Upper Body Exercise Capacity in Youth with Spina Bifida

in Adapted Physical Activity Quarterly
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The purpose of this study was to describe the upper body exercise capabilities of youth with spina bifida, which would permit comparison of their abilities to norms. Forty-two children with spina bifida age 7 to 18 years were tested for maximal handgrip strength, anaerobic arm-crank power output, and peak arm-crank oxygen uptake. Analysis of variance was used to compare age, gender, and level of disability differences within the total sample. This analysis indicated no significant effect of level of disability on any of the upper body exercise capacity measures. Significant gender and age effects were noted for grip strength and anaerobic and aerobic capabilities. The sample exhibited handgrip strength comparable to that of nondisabled youth but low anaerobic power and peak oxygen uptake values. Some individual subjects, however, had “normal” values for all tests suggesting that a lower level of participation in regular physical activity rather than spina bifida per se may be responsible for the generally lower physical capacity found in the total sample.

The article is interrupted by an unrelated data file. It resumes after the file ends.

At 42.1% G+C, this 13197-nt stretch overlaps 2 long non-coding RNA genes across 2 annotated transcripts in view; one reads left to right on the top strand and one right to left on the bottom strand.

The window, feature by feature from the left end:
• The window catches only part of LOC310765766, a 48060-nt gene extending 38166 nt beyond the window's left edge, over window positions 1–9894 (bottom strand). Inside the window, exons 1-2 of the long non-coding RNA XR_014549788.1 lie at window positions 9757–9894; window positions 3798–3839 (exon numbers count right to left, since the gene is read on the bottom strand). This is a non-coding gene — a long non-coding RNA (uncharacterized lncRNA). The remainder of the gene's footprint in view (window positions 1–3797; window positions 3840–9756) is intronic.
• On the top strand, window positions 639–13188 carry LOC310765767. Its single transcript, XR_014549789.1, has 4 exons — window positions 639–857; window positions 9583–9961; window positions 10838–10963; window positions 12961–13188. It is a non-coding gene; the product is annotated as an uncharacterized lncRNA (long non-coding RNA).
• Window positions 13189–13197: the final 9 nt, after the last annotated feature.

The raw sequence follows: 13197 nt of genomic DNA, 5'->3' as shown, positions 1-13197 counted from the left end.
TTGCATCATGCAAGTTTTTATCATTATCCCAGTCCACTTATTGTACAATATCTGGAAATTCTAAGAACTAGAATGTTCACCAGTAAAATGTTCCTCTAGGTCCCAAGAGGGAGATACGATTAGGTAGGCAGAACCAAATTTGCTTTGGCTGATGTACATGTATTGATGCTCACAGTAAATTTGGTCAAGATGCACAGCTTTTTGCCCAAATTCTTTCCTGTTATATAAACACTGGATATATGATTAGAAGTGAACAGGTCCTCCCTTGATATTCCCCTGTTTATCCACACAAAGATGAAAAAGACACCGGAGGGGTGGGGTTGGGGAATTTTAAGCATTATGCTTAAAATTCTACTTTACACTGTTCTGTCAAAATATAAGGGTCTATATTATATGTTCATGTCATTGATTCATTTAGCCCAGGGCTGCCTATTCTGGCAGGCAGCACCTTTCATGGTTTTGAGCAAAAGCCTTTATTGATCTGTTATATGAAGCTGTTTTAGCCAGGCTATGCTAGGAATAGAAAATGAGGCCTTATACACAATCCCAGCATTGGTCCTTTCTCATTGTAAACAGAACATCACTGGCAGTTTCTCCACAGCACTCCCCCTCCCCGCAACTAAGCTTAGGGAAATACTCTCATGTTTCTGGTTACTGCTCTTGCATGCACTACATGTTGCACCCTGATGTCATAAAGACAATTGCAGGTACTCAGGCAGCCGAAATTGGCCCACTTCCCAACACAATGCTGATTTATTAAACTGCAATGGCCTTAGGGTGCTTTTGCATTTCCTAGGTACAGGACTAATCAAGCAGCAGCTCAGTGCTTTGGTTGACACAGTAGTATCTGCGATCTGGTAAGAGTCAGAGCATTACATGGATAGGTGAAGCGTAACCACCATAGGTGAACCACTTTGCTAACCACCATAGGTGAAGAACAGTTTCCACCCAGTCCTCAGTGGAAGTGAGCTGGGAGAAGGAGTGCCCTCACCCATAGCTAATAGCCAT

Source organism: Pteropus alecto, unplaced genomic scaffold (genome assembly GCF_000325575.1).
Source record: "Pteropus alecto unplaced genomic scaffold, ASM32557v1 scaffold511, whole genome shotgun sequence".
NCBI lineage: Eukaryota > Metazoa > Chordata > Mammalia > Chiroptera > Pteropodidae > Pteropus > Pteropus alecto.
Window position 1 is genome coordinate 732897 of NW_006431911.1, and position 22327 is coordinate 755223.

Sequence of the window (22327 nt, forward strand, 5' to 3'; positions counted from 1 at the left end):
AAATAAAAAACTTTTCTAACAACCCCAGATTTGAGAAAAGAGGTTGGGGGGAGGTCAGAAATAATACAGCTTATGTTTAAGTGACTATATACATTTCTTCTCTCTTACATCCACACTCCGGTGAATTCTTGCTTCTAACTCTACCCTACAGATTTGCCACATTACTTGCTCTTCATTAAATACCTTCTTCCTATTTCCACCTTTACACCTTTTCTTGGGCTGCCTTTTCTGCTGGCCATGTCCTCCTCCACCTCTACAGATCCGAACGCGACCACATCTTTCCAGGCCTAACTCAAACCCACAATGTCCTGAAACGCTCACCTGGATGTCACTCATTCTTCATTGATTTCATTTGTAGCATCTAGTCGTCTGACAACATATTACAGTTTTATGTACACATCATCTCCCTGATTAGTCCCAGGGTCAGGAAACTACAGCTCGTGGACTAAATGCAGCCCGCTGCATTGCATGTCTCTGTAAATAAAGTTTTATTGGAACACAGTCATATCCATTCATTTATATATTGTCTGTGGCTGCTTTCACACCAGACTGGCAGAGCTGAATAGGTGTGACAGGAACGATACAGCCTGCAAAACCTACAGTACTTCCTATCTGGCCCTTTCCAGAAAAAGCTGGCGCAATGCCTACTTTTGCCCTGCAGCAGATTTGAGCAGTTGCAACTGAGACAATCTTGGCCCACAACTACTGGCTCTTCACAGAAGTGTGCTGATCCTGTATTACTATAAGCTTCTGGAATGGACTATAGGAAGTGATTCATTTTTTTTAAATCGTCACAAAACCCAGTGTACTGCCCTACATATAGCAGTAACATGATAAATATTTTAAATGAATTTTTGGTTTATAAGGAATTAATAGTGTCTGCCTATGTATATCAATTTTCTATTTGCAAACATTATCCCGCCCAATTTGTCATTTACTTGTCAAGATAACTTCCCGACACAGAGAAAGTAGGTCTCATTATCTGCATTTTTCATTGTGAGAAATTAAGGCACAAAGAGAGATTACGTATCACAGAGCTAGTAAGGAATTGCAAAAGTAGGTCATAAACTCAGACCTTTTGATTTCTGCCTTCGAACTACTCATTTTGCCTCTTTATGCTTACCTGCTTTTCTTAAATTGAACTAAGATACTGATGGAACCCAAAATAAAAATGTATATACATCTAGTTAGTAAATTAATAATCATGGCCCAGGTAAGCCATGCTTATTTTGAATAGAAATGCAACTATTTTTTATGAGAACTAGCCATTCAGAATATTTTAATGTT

Coutts and McKenzie are with the School of Physical Education, University of British Columbia, 6081 University Blvd., Vancouver, BC, Canada V6T 1Z1. Loock and Armstrong are with the Department of Paediatrics, and Beauchamp is with the Department of Orthopaedics.